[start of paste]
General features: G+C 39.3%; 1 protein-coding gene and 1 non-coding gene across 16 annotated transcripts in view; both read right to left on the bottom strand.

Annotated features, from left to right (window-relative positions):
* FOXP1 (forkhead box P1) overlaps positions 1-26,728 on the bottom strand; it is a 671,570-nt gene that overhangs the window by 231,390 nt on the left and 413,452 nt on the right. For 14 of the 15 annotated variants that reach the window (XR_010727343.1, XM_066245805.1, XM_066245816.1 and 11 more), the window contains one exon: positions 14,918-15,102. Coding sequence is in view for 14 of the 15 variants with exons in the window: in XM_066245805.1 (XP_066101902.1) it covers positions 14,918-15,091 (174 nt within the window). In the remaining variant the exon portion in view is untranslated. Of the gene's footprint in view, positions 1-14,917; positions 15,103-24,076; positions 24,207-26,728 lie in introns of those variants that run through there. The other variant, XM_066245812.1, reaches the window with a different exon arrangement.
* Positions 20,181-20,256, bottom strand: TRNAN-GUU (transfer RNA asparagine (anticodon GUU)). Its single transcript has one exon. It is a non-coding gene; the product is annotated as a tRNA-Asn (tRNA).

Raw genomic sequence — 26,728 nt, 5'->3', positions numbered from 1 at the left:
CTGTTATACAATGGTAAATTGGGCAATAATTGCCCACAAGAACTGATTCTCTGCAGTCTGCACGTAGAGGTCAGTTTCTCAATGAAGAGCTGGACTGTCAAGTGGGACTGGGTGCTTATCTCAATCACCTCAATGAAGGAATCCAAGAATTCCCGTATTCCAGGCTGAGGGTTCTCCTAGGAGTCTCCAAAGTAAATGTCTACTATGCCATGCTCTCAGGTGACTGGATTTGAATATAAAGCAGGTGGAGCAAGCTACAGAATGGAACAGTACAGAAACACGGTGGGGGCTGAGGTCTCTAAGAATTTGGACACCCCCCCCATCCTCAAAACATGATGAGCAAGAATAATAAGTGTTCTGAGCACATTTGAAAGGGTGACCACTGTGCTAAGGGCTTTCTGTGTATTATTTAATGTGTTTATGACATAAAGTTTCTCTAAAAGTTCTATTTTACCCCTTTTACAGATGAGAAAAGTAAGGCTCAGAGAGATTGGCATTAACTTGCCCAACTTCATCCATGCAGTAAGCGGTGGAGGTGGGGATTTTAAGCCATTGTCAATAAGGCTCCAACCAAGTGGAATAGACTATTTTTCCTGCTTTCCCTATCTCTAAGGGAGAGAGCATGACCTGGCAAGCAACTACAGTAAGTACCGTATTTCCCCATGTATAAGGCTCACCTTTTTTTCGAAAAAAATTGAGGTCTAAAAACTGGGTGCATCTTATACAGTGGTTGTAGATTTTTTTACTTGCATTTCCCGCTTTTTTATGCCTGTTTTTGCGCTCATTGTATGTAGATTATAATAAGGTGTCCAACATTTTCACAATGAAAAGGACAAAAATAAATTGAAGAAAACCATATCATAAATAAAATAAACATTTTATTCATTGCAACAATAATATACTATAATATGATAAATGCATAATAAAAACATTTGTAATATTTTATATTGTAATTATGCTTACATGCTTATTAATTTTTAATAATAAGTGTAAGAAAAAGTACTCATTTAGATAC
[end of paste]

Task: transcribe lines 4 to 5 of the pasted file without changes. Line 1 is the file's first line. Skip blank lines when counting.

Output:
* Positions 20,181-20,256, bottom strand: TRNAN-GUU (transfer RNA asparagine (anticodon GUU)). Its single transcript has one exon. It is a non-coding gene; the product is annotated as a tRNA-Asn (tRNA).

Raw genomic sequence — 26,728 nt, 5'->3', positions numbered from 1 at the left: